He was unusual too in the variety of intellectual strands which combined in his person. Influences upon him ranged through Shelley, Whitman, Thoreau, Ruskin, Lewis Morgan, Olive Schreiner, William Morris, Hyndman, Buddha, Havelock Ellis, J. H. Noyes, Ulrichs, to Kraft Ebing and Moll. A motley crew, some of whom would have been disconcerted to find themselves in the same company. Carpenter did not only respond to socialism in the 1880s, he went on to challenge other aspects of Victorian orthodoxy. He queried for example the superior benefit of 'civilisation' over other cultures, the superiority too of Christianity over Eastern religions. He questioned the mechanical basis of scientific thinking and Darwinism. If his conclusions were vague and mystical he was at least conscious of a real problem - how to connect the question of the social control of the external world with the needs of human biology. He was aware that much that was seen as natural in his culture was not 'natural' in other cultures. He pointed out that behaviour regarded as criminal in one context was not seen as criminal in other cultures.

His writing on sexuality which began to appear from the 1890s was consistent with these concerns and with his belief in the virtue of released natural emotion. His main preoccupation, as in his earlier writings, was with the theme of separation. Sin is described as 'the sundering of one's being' in Love's Coming of Age.7 His writings on the position of women were regarded as shocking in the 1890s but he went even further towards unrespectability when he touched upon the subject of homosexuality. The contract for Love's Coming of Age was abruptly cancelled by Fisher Unwin because of the publisher's fear that a pamphlet on 'Homogenic Love', Carpenter's term for homosexuality, would be included. Carpenter describes the fortunes of this pamphlet in his autobiography My Days and Dreams:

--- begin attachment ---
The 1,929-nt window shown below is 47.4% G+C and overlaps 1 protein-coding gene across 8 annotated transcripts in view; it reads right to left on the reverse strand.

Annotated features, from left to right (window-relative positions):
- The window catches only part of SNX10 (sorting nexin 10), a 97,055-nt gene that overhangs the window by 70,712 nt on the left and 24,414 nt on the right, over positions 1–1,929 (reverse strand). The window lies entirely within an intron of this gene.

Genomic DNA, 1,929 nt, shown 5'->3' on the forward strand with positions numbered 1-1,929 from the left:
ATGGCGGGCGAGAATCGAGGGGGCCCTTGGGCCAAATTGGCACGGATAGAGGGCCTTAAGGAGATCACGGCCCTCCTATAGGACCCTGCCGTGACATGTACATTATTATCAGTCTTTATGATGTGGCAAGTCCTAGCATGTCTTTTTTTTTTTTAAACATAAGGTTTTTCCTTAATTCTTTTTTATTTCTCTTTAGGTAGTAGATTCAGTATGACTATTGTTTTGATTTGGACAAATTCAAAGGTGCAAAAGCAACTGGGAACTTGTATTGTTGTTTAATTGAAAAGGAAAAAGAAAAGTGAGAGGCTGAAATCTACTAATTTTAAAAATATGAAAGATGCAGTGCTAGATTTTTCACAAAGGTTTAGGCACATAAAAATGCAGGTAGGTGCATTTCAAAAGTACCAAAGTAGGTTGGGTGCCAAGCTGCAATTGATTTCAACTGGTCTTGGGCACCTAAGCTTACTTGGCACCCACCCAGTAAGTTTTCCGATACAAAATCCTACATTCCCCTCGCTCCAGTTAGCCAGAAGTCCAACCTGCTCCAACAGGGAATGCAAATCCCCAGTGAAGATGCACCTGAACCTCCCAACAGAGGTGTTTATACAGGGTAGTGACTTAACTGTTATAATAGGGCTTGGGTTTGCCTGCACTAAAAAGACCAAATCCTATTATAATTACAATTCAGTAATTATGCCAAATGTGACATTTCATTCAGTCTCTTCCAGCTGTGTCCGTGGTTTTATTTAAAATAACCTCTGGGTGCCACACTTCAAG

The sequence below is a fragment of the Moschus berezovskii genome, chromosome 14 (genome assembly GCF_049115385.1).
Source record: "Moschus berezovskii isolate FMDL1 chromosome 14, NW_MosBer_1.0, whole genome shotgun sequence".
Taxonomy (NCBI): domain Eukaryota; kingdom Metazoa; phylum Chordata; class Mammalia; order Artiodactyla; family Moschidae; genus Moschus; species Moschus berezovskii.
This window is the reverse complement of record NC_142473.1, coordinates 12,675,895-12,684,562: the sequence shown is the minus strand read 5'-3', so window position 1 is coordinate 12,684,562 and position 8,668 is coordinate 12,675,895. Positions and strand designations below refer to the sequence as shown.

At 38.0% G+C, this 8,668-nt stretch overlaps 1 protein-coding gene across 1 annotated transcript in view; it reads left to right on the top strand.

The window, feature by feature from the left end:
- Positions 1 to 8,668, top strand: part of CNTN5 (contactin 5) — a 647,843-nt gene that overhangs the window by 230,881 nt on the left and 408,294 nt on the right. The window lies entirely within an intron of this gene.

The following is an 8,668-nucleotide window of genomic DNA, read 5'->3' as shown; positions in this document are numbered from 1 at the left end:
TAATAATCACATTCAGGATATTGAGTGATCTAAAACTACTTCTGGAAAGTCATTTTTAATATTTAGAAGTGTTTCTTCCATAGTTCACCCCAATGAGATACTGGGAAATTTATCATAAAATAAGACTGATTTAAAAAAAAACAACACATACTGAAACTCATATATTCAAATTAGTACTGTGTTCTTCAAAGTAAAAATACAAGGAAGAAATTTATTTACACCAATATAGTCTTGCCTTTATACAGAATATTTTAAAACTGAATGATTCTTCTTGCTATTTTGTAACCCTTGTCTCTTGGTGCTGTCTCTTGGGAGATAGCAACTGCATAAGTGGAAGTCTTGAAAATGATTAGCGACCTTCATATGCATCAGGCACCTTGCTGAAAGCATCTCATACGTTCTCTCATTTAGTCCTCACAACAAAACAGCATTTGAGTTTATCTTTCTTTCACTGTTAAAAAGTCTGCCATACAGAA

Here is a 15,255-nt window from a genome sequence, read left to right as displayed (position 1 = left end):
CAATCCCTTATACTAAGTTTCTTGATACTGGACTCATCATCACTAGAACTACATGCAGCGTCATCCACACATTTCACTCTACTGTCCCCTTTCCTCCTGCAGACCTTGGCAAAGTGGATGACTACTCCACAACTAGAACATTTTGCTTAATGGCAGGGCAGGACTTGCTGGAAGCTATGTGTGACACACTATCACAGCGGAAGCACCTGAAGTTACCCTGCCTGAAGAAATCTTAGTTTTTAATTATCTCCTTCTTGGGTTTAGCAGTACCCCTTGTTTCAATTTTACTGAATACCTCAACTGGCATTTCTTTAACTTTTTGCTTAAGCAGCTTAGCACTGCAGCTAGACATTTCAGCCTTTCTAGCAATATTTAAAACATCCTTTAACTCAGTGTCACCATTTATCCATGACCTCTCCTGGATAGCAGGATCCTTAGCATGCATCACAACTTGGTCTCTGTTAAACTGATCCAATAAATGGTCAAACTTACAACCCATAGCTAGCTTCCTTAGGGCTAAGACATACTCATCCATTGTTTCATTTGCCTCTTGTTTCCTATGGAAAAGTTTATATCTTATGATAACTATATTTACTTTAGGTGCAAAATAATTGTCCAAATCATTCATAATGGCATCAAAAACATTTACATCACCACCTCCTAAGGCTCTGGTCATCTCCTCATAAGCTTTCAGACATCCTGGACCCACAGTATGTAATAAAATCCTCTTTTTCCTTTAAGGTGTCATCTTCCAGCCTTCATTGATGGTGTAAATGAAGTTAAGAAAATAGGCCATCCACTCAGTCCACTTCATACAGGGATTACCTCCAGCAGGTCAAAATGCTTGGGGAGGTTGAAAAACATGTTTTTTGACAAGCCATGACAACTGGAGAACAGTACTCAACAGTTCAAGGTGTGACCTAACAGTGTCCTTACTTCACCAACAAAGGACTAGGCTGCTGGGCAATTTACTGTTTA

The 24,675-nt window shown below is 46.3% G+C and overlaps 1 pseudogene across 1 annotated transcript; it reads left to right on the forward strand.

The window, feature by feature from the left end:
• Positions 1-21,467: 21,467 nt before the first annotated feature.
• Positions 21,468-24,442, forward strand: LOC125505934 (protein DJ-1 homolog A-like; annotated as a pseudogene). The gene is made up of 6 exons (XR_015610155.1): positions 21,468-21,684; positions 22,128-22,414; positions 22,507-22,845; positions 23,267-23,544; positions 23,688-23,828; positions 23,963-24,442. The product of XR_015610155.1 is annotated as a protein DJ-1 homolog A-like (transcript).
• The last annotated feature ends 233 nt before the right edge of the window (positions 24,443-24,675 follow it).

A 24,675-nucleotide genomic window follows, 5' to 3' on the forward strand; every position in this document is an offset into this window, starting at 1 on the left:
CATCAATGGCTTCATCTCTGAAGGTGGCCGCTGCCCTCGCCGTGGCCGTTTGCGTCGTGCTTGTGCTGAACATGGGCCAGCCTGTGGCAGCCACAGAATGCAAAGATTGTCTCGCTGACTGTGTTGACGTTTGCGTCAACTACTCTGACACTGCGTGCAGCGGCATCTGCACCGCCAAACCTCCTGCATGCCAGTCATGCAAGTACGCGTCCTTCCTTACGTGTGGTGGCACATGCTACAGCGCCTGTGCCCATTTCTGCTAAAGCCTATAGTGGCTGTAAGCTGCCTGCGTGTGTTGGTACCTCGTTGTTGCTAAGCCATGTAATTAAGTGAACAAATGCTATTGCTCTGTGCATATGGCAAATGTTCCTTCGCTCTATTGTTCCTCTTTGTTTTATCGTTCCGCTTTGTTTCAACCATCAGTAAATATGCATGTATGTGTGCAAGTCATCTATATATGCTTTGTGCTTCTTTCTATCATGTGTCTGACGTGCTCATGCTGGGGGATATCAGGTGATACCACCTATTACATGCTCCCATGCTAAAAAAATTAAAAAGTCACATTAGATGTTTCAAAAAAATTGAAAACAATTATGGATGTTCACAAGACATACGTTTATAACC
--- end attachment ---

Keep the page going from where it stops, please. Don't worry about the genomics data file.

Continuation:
" I... had only a comparatively small number of copies struck off which were not sold but sent round pretty freely to those who I thought would be interested in the subject or able to contribute views or information upon it. My object in fact was to get in touch with others and to obtain material for future study or publication. Even in this quiet way the pamphlet created some alarm... but it is quite possible the matter would have ended there, if it had not been for the Oscar Wilde troubles. Wilde was arrested in April 1895 and from that moment a sheer panic prevailed over all questions of sex and especially of course questions of the 'intermediate sex'.8

It was not until the 1906 edition that Love's Coming of Age could include a plea for a freer homosexual as well as heterosexual love.